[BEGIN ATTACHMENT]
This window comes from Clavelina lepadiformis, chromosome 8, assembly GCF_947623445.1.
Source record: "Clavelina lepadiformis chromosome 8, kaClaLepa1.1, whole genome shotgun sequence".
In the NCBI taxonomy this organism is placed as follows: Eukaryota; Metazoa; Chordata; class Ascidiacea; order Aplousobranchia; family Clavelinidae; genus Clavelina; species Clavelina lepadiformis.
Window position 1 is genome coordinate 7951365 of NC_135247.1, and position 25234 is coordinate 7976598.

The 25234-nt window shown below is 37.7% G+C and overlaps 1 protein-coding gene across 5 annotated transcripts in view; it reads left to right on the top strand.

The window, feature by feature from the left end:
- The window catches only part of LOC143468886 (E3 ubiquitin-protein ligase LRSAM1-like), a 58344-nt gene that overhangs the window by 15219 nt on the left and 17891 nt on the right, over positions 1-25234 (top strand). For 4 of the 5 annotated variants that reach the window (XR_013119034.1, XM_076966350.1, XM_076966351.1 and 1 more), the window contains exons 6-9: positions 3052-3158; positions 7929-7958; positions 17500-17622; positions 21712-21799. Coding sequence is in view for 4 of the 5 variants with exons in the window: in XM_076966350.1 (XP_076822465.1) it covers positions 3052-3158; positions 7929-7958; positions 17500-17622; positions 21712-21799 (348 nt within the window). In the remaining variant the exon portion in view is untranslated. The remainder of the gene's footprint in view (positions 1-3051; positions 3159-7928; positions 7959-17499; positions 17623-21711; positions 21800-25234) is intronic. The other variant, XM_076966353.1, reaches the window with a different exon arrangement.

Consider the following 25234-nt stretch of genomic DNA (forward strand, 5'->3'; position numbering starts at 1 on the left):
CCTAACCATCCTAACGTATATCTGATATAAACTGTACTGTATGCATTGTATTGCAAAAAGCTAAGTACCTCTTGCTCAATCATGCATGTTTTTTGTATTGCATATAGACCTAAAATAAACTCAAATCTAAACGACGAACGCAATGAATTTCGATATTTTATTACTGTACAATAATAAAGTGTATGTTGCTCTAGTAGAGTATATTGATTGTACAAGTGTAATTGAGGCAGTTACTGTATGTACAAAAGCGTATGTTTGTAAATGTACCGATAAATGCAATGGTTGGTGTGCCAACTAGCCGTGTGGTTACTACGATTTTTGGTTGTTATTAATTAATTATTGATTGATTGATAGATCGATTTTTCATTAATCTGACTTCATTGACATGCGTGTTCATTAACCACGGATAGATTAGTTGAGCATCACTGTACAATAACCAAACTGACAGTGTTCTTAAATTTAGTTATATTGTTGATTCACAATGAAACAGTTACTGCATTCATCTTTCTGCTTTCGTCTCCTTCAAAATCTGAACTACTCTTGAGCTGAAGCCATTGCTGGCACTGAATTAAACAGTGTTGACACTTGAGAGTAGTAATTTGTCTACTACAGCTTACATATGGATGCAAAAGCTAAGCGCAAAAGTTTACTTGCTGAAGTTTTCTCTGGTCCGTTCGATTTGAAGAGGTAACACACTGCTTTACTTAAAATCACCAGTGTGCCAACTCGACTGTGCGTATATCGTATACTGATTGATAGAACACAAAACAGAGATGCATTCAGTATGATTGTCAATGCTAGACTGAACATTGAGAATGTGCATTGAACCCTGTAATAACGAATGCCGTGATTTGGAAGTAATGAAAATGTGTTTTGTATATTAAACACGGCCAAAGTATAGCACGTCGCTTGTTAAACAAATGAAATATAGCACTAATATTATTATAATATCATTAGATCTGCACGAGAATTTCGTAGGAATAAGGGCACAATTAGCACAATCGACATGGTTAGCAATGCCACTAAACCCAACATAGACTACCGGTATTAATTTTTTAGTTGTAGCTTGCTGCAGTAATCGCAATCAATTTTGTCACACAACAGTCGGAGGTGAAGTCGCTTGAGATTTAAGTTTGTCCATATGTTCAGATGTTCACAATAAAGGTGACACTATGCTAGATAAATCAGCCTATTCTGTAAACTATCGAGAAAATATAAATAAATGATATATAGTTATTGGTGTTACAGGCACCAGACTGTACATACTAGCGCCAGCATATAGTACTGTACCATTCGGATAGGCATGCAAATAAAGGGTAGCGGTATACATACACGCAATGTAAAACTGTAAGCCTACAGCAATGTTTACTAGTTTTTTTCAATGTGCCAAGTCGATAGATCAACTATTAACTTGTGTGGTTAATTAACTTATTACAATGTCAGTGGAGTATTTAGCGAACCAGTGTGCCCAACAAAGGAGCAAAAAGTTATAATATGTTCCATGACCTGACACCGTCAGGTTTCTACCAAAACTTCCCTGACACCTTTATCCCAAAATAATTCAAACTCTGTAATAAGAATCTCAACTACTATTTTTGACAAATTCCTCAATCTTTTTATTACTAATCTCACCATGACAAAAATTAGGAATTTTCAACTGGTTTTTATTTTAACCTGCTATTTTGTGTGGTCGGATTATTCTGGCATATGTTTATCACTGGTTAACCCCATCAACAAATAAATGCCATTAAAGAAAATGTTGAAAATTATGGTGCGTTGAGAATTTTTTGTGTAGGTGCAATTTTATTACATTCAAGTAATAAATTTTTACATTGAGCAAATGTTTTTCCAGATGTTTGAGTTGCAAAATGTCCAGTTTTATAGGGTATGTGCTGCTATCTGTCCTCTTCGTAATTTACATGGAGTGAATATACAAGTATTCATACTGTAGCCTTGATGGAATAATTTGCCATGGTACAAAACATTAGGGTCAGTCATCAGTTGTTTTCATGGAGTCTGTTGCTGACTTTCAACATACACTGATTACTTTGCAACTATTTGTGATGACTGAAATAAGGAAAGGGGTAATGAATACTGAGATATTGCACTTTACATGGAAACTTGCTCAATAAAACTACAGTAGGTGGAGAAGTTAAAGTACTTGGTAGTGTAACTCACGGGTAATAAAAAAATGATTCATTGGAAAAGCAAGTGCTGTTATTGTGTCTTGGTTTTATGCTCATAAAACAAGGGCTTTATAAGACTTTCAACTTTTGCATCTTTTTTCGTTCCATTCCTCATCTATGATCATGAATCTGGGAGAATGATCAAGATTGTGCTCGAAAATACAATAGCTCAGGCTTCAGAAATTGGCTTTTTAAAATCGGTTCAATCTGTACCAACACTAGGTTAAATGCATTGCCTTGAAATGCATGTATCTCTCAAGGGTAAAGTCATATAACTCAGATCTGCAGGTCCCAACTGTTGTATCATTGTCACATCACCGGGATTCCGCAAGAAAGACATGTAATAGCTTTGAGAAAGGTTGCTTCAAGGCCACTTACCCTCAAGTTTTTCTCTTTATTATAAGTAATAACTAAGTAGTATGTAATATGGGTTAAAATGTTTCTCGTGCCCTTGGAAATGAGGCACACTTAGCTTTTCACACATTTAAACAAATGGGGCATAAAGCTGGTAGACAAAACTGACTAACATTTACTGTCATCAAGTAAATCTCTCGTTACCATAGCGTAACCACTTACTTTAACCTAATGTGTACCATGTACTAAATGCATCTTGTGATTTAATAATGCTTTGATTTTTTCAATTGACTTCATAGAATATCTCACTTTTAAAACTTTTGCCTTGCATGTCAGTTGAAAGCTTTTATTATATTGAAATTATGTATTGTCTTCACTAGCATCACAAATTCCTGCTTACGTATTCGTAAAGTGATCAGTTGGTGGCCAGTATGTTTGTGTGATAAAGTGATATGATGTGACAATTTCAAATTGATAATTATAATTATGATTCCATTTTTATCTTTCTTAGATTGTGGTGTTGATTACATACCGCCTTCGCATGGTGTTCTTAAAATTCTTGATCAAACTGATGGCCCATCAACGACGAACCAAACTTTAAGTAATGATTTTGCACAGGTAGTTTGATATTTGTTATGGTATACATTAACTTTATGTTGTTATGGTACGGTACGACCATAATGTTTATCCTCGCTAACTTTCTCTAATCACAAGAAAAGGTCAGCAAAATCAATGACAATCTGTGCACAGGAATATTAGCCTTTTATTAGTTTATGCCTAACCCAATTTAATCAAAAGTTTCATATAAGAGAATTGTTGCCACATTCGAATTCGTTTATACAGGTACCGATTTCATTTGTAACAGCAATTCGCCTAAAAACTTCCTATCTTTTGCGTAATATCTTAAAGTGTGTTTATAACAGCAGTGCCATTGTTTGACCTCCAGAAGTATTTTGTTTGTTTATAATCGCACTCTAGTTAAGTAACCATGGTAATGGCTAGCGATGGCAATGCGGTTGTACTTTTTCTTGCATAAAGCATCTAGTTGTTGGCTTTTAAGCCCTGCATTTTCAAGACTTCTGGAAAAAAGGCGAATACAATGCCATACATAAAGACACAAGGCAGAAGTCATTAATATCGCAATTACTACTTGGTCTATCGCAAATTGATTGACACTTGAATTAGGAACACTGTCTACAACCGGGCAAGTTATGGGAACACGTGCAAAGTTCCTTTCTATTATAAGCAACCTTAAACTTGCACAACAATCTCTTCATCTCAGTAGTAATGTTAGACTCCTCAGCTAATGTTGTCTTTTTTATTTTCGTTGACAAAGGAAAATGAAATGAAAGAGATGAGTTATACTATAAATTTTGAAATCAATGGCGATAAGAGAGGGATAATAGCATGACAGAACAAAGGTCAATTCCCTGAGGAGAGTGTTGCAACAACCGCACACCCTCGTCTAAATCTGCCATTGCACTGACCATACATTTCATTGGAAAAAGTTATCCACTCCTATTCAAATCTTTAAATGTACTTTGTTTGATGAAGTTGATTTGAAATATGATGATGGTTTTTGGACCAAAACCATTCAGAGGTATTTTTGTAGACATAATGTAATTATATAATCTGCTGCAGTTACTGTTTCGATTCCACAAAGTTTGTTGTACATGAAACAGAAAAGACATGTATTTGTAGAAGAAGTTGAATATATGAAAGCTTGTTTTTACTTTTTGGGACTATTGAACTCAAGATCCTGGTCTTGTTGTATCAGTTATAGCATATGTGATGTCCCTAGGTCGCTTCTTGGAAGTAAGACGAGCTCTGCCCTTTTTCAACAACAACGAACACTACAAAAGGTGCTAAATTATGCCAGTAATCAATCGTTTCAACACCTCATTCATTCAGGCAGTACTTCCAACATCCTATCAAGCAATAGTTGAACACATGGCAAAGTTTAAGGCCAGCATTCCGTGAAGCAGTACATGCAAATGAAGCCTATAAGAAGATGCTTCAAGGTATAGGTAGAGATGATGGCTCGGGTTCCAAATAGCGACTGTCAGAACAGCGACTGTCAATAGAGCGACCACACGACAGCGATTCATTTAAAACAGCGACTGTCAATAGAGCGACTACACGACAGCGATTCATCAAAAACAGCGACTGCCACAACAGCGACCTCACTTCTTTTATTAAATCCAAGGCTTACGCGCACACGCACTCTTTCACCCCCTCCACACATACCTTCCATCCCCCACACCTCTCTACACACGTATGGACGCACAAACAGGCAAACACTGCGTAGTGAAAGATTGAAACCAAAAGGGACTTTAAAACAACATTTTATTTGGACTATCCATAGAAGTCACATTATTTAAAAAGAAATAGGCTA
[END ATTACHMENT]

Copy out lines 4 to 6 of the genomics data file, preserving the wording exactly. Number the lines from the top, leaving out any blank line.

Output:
Window position 1 is genome coordinate 7951365 of NC_135247.1, and position 25234 is coordinate 7976598.

The 25234-nt window shown below is 37.7% G+C and overlaps 1 protein-coding gene across 5 annotated transcripts in view; it reads left to right on the top strand.

The window, feature by feature from the left end: